вторник, 13 октября 2015 г.

Экономика Австралии. Краеугольные камни и гибкость

Весьма интересную речь произнес сегодня Зам Председателя Резервного банка - Филип Лоуи на инвестиционной конференции CFA Institute Australia Investment Conference. Полный текст http://www.rba.gov.au/speeches/2015/sp-dg-2015-10-13.html



Сама речь написана очень грамотным языков, но в то же время просто описывает сложные и фундаментальные вещи проходящие в стране, экономике, регионе и мире.


Пара цитат:

1.Продуктивность и доходы

It is probably helpful to start with some context. This is usefully provided by this first graph, which shows various measures of how Australia's output and real income have evolved over the past couple of decades or so (Graph 1).

Graph 1
The green line shows output per hour worked. This is the conventional measure of labour productivity.

The orange line shows real income per hour worked.[1] In most countries, real output and income typically track one another quite closely and indeed this was the case for Australia during the 1990s. But over the 2000s, our real income increased much more quickly than our output owing to the large increase in our terms of trade. We became much better off as a nation because the prices of the goods that we were selling to the rest of the world increased quicker than the prices of the goods that we were buying from the rest of the world.

And, finally, the blue line shows real income, not per hour worked, but per person in Australia. This is probably the best measure of how average living standards have progressed through time: it takes into account the lift in productivity, changes in the relative prices of our exports and imports, and changes in the share of the population that is in paid employment. It is the strongest of the three lines shown here. This reflects the fact that over the past two decades or so there has been a substantial increase in the share of the population in paid employment; between 1993 and 2008, this share rose by 7 percentage points to over 50 per cent. This rise is accounted for by three trends: a decline in the unemployment rate, a rise in the participation rate and a decline in the share of children in the population

2. Краеугольные камни. Их пять: социально экономические институты страны, люди, минеральные ресурсы, сельскохозяйственные ресурсы, связи с Азией вкупе с нашей экспертизой в предоставлении высококачественных услуг.

Fundamentals

This leaves improving our productivity – the bottom line in Graph 1 – as the only alternative. And this is where our fundamentals matter. I have spoken about some of these fundamentals on other occasions, but it is worth highlighting some of these again today.[2] There are five in particular to which I would draw your attention.

The first is our strong institutional framework, including: the rule of law, respect for property rights, a well-functioning public administration and a well-established regulatory system. We can sometimes take these things for granted but, together, they form the bedrock upon which our high-income economy is built.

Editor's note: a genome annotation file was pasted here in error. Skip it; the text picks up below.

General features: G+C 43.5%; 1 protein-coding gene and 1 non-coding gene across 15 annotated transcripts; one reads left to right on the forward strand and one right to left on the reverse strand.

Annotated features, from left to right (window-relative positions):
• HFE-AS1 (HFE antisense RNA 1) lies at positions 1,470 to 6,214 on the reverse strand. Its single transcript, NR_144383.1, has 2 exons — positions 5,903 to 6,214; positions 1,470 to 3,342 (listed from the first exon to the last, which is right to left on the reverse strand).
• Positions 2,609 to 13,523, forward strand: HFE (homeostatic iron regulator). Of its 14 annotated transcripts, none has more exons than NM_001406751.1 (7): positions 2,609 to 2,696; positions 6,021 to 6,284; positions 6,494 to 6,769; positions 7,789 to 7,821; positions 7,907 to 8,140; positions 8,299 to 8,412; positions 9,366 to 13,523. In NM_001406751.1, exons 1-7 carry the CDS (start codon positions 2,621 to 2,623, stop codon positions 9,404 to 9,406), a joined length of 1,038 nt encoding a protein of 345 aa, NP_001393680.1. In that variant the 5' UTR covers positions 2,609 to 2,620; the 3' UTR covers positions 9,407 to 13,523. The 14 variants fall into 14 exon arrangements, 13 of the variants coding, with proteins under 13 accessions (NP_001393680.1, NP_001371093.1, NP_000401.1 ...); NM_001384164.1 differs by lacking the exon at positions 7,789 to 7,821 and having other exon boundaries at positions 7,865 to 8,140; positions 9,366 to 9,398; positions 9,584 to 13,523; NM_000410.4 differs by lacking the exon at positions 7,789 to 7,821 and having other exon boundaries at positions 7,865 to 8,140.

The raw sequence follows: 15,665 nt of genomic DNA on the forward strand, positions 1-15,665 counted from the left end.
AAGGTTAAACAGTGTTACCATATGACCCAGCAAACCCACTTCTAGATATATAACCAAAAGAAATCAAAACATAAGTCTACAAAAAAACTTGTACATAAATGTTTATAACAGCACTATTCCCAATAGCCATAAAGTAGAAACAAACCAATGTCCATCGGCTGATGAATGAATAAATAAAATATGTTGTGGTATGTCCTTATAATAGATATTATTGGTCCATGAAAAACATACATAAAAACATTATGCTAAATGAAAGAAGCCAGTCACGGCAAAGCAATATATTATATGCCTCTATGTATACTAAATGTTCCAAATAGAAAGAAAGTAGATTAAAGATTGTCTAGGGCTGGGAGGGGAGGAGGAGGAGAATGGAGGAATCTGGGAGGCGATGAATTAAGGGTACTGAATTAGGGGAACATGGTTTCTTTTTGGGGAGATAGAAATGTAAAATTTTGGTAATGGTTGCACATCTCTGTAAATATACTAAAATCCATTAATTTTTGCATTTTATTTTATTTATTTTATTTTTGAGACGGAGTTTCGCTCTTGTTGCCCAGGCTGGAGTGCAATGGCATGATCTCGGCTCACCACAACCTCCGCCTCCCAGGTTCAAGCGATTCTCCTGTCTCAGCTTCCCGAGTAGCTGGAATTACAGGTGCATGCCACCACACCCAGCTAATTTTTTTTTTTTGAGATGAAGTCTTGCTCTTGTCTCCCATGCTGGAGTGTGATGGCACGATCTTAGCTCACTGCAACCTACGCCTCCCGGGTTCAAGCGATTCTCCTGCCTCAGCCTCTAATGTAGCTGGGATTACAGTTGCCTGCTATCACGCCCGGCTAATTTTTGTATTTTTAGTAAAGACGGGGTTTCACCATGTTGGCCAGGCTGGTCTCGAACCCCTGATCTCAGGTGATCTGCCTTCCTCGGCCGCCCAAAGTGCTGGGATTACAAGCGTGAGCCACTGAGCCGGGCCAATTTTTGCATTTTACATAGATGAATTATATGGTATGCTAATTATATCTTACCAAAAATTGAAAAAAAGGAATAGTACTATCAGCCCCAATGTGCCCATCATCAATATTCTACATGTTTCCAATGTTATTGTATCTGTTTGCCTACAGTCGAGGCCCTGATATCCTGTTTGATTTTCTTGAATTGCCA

The second is our people. Our education system ranks reasonably highly by global standards. Australians generally have a ‘can do’ mentality and we have a demonstrated capability to adjust to a changing world. We adopt new technologies relatively quickly and many of us are prepared to take a risk. And we have successfully drawn people from all around the world to our shores, with more than 40 per cent of our population having been born overseas or having at least one parent who was born overseas.

The third is our tremendous base of mineral resources. Australia is fortunate to have some of the biggest and best-quality resource deposits on the planet. While the resources industry goes through large cycles, our resources continue to be in strong demand from the rest of the world. The export receipts from these resources effectively pay for many of the imports that we buy; over recent times these receipts have been equivalent to around half of Australia's annual import bill.

The fourth is our agricultural assets. As average incomes in Asia grow, so too does the demand for protein. Higher incomes also mean that there is a greater preparedness and ability to pay a premium price for high-quality, clean food. With our large tracts of agricultural land and the expertise built up from using that land over many decades, Australia has obvious advantages here.

And the fifth is our links with Asia and our expertise in delivering high-quality services. Over recent years, the focus has been very much on our relationship with China. This focus is likely to continue. But there are also significant opportunities elsewhere, including in Indonesia and India with their very large populations. Many of these opportunities lie in the services part of the economy, including in tourism, finance, education and professional services.

Together, this combination of fundamentals should provide us with confidence that we can continue to experience advances in our living standards. It is a combination of fundamentals that few other countries enjoy.